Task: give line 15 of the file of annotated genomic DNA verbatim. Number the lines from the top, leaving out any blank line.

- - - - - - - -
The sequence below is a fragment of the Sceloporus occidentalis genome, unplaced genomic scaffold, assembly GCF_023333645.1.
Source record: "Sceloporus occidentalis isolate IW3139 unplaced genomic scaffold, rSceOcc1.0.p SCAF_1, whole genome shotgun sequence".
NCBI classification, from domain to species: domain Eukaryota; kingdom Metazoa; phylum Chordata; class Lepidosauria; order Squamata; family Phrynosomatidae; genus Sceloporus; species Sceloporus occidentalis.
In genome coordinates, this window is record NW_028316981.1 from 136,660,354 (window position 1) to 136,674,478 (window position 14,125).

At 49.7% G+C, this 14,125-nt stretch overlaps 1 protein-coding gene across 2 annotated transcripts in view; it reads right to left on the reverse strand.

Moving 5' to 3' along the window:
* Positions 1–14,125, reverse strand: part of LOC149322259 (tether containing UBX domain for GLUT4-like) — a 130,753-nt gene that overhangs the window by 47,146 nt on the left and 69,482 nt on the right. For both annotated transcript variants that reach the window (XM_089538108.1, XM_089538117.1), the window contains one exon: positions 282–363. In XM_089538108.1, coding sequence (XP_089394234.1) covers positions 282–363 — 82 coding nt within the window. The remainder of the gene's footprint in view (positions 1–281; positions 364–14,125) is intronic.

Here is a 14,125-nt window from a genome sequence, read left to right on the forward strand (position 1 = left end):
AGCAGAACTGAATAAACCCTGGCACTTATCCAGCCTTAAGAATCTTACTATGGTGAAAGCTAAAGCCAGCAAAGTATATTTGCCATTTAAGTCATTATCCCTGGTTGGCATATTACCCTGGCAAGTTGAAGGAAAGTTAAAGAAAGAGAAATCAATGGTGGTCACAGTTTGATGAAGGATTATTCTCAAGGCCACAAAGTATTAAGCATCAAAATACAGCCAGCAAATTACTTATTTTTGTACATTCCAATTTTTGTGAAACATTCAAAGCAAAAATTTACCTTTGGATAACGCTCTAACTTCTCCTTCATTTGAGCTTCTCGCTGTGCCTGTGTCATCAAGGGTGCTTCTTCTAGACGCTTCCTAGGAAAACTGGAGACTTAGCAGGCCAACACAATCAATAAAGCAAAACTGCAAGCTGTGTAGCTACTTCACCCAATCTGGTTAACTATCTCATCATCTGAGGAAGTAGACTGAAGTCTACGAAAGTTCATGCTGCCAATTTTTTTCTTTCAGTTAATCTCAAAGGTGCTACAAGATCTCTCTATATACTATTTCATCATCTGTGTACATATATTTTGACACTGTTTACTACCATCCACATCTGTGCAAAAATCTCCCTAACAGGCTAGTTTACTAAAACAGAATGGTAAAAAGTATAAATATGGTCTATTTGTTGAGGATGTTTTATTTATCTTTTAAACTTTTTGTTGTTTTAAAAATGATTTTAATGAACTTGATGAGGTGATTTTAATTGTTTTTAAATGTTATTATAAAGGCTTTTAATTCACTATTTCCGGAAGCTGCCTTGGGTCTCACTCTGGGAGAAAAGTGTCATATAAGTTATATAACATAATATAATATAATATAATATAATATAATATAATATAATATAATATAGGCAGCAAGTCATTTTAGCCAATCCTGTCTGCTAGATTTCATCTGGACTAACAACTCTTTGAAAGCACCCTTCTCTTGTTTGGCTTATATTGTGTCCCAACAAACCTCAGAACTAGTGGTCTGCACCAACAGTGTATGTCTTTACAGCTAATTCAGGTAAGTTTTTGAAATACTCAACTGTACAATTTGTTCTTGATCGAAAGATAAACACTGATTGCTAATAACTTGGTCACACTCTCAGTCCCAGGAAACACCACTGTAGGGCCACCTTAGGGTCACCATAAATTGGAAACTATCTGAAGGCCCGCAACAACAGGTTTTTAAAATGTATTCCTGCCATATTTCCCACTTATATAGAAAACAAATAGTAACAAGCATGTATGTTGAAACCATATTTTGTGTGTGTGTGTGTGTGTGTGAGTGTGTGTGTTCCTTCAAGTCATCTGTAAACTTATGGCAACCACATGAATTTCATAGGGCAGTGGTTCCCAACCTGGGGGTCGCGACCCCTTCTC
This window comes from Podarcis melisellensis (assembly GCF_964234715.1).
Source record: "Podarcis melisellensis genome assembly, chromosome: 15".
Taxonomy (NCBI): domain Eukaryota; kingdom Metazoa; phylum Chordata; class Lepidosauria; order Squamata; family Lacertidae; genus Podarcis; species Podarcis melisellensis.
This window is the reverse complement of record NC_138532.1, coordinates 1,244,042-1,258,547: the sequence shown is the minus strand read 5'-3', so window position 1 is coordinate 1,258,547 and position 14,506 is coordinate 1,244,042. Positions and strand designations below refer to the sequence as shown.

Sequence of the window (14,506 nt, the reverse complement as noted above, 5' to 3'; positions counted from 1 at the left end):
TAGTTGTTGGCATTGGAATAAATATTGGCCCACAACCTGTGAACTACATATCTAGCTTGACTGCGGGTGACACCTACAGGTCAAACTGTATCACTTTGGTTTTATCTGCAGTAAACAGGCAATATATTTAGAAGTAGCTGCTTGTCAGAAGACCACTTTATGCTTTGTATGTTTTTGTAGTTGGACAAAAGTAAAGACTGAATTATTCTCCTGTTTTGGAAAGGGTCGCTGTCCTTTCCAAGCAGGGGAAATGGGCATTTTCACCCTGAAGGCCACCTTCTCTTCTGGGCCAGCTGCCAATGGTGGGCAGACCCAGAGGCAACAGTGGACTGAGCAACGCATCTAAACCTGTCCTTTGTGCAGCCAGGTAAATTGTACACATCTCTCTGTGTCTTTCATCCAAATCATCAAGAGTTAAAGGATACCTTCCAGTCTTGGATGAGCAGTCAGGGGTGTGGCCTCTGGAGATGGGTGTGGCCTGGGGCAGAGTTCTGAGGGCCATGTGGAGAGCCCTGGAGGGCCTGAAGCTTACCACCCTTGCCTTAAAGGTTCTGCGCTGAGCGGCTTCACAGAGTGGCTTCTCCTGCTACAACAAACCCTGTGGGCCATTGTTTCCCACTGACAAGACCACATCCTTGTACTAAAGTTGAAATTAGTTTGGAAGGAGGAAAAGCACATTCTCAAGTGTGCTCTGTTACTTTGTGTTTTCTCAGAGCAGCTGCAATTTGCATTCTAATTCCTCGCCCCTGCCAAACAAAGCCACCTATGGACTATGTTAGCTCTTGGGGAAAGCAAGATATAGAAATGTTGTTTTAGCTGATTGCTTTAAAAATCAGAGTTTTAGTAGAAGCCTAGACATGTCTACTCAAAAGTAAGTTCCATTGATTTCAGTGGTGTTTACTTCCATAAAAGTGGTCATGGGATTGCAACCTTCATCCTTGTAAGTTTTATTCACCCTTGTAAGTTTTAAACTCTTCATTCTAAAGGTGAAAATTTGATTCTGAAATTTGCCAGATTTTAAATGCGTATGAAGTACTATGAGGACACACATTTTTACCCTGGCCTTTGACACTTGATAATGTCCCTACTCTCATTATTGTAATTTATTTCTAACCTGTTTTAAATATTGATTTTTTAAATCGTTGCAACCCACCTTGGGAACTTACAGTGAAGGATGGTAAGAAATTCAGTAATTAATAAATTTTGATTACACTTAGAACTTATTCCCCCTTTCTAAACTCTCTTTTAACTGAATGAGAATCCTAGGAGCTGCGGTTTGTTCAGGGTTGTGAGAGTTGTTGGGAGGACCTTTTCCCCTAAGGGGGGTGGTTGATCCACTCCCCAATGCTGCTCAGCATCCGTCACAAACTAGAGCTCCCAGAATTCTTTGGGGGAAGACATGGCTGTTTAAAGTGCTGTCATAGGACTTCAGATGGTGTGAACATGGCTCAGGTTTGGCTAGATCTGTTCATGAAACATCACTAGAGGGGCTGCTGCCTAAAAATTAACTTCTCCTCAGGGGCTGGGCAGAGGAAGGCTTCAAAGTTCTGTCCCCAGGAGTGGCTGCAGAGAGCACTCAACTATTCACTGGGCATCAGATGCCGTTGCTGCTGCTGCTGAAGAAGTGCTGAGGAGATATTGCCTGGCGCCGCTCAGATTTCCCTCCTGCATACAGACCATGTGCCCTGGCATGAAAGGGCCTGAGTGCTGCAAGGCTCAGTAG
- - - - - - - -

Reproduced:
TAGTTGTTGGCATTGGAATAAATATTGGCCCACAACCTGTGAACTACATATCTAGCTTGACTGCGGGTGACACCTACAGGTCAAACTGTATCACTTTGGTTTTATCTGCAGTAAACAGGCAATATATTTAGAAGTAGCTGCTTGTCAGAAGACCACTTTATGCTTTGTATGTTTTTGTAGTTGGACAAAAGTAAAGACTGAATTATTCTCCTGTTTTGGAAAGGGTCGCTGTCCTTTCCAAGCAGGGGAAATGGGCATTTTCACCCTGAAGGCCACCTTCTCTTCTGGGCCAGCTGCCAATGGTGGGCAGACCCAGAGGCAACAGTGGACTGAGCAACGCATCTAAACCTGTCCTTTGTGCAGCCAGGTAAATTGTACACATCTCTCTGTGTCTTTCATCCAAATCATCAAGAGTTAAAGGATACCTTCCAGTCTTGGATGAGCAGTCAGGGGTGTGGCCTCTGGAGATGGGTGTGGCCTGGGGCAGAGTTCTGAGGGCCATGTGGAGAGCCCTGGAGGGCCTGAAGCTTACCACCCTTGCCTTAAAGGTTCTGCGCTGAGCGGCTTCACAGAGTGGCTTCTCCTGCTACAACAAACCCTGTGGGCCATTGTTTCCCACTGACAAGACCACATCCTTGTACTAAAGTTGAAATTAGTTTGGAAGGAGGAAAAGCACATTCTCAAGTGTGCTCTGTTACTTTGTGTTTTCTCAGAGCAGCTGCAATTTGCATTCTAATTCCTCGCCCCTGCCAAACAAAGCCACCTATGGACTATGTTAGCTCTTGGGGAAAGCAAGATATAGAAATGTTGTTTTAGCTGATTGCTTTAAAAATCAGAGTTTTAGTAGAAGCCTAGACATGTCTACTCAAAAGTAAGTTCCATTGATTTCAGTGGTGTTTACTTCCATAAAAGTGGTCATGGGATTGCAACCTTCATCCTTGTAAGTTTTATTCACCCTTGTAAGTTTTAAACTCTTCATTCTAAAGGTGAAAATTTGATTCTGAAATTTGCCAGATTTTAAATGCGTATGAAGTACTATGAGGACACACATTTTTACCCTGGCCTTTGACACTTGATAATGTCCCTACTCTCATTATTGTAATTTATTTCTAACCTGTTTTAAATATTGATTTTTTAAATCGTTGCAACCCACCTTGGGAACTTACAGTGAAGGATGGTAAGAAATTCAGTAATTAATAAATTTTGATTACACTTAGAACTTATTCCCCCTTTCTAAACTCTCTTTTAACTGAATGAGAATCCTAGGAGCTGCGGTTTGTTCAGGGTTGTGAGAGTTGTTGGGAGGACCTTTTCCCCTAAGGGGGGTGGTTGATCCACTCCCCAATGCTGCTCAGCATCCGTCACAAACTAGAGCTCCCAGAATTCTTTGGGGGAAGACATGGCTGTTTAAAGTGCTGTCATAGGACTTCAGATGGTGTGAACATGGCTCAGGTTTGGCTAGATCTGTTCATGAAACATCACTAGAGGGGCTGCTGCCTAAAAATTAACTTCTCCTCAGGGGCTGGGCAGAGGAAGGCTTCAAAGTTCTGTCCCCAGGAGTGGCTGCAGAGAGCACTCAACTATTCACTGGGCATCAGATGCCGTTGCTGCTGCTGCTGAAGAAGTGCTGAGGAGATATTGCCTGGCGCCGCTCAGATTTCCCTCCTGCATACAGACCATGTGCCCTGGCATGAAAGGGCCTGAGTGCTGCAAGGCTCAGTAG